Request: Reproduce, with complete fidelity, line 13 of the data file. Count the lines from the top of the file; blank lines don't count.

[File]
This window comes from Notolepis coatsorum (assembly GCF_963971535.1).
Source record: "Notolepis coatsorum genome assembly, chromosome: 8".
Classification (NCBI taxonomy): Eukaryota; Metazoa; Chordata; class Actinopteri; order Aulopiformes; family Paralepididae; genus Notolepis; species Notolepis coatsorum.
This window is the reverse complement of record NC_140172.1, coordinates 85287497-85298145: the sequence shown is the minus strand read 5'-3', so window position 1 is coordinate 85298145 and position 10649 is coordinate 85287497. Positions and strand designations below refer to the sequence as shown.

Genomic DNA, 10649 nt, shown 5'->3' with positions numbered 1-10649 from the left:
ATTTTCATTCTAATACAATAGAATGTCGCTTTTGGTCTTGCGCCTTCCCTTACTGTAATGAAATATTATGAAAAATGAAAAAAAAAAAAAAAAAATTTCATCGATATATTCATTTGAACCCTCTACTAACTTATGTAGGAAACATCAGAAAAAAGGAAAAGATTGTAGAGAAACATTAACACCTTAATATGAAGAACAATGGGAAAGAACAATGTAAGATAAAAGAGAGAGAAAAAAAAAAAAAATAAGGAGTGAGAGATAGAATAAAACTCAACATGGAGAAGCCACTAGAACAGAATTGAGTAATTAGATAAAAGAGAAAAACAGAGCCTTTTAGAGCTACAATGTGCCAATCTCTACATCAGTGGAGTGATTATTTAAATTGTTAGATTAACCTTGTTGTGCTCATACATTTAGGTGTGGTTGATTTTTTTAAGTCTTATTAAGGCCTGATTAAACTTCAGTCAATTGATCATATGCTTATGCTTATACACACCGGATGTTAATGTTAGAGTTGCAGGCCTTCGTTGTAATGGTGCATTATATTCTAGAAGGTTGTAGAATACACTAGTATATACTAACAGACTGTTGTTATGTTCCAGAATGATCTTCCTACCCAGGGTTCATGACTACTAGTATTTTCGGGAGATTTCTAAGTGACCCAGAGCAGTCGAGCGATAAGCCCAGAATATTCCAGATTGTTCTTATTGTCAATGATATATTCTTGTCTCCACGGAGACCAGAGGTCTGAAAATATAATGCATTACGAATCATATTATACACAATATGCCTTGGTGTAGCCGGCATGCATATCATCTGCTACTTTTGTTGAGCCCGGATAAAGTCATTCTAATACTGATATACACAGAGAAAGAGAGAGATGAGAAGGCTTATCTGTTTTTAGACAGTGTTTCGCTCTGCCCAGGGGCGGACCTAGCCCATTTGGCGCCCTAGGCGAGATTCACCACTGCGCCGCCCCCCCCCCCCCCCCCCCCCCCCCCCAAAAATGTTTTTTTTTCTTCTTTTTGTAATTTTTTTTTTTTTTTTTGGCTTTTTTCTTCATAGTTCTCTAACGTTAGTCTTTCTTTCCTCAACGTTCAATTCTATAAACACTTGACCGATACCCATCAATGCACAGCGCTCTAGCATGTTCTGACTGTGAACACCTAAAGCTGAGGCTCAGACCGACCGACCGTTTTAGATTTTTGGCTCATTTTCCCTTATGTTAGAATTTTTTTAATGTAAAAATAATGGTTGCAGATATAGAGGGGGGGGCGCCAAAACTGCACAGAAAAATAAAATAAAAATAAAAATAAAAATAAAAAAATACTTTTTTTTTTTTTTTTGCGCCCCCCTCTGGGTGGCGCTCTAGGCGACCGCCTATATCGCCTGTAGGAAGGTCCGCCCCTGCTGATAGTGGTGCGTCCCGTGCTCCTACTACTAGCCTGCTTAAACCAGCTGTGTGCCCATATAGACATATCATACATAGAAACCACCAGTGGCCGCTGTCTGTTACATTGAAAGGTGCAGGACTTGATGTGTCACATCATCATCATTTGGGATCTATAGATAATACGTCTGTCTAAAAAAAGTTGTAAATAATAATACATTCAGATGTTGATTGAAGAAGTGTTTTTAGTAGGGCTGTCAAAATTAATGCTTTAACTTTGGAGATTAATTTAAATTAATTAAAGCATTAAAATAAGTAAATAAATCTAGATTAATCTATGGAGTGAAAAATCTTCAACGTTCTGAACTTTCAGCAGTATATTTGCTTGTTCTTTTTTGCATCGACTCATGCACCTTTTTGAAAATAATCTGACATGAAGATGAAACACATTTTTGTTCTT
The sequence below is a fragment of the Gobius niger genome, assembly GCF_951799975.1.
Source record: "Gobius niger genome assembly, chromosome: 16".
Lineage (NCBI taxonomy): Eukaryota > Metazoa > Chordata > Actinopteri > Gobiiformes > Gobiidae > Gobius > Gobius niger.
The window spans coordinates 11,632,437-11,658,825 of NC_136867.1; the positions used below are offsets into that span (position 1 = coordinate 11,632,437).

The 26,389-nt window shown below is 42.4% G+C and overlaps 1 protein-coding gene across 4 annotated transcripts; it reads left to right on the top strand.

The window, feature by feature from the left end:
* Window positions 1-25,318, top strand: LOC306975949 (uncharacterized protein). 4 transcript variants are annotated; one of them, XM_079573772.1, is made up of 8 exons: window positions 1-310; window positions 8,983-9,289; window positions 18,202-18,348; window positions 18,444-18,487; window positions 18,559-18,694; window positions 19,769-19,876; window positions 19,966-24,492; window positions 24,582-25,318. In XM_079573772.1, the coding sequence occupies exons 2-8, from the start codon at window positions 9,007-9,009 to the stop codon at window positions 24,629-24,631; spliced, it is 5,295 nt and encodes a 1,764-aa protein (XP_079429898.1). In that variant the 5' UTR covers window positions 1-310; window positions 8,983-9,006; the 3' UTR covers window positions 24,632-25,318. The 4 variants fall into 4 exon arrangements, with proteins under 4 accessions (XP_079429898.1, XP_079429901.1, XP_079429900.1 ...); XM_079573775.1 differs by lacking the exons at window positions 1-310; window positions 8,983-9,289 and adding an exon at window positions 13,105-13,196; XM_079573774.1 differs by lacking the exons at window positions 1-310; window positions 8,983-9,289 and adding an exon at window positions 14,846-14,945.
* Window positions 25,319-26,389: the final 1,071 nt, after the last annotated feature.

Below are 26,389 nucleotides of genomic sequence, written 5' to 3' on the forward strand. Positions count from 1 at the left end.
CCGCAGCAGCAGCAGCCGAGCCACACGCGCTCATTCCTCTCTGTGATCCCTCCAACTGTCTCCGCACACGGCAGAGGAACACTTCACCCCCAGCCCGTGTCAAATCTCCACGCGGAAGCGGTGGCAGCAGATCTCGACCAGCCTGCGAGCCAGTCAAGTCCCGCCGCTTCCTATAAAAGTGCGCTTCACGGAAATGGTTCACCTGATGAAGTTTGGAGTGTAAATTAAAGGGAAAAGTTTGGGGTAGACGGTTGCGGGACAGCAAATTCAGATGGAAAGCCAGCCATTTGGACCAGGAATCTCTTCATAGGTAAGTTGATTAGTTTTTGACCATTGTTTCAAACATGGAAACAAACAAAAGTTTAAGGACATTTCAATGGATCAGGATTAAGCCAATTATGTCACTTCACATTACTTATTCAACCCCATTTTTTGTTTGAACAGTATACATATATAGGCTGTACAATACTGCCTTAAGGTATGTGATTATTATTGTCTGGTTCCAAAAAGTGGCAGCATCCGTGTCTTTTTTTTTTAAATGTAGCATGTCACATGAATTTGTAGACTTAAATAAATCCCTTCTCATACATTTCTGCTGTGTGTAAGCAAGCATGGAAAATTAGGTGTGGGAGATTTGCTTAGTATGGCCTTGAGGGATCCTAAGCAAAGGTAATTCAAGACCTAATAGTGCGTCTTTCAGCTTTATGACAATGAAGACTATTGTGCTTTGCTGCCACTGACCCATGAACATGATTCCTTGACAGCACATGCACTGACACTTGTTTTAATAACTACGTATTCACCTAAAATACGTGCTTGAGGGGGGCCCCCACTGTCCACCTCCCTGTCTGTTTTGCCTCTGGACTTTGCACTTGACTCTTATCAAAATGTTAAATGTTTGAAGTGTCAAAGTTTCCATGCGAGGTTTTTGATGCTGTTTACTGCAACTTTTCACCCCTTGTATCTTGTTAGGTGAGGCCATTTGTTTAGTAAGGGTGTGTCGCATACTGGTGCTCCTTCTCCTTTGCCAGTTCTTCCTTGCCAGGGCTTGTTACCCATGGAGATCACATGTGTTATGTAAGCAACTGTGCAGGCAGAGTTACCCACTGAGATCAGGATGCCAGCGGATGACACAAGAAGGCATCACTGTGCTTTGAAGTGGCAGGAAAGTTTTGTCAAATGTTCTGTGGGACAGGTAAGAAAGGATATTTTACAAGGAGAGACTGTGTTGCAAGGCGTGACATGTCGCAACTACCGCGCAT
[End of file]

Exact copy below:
* Window positions 1-25,318, top strand: LOC306975949 (uncharacterized protein). 4 transcript variants are annotated; one of them, XM_079573772.1, is made up of 8 exons: window positions 1-310; window positions 8,983-9,289; window positions 18,202-18,348; window positions 18,444-18,487; window positions 18,559-18,694; window positions 19,769-19,876; window positions 19,966-24,492; window positions 24,582-25,318. In XM_079573772.1, the coding sequence occupies exons 2-8, from the start codon at window positions 9,007-9,009 to the stop codon at window positions 24,629-24,631; spliced, it is 5,295 nt and encodes a 1,764-aa protein (XP_079429898.1). In that variant the 5' UTR covers window positions 1-310; window positions 8,983-9,006; the 3' UTR covers window positions 24,632-25,318. The 4 variants fall into 4 exon arrangements, with proteins under 4 accessions (XP_079429898.1, XP_079429901.1, XP_079429900.1 ...); XM_079573775.1 differs by lacking the exons at window positions 1-310; window positions 8,983-9,289 and adding an exon at window positions 13,105-13,196; XM_079573774.1 differs by lacking the exons at window positions 1-310; window positions 8,983-9,289 and adding an exon at window positions 14,846-14,945.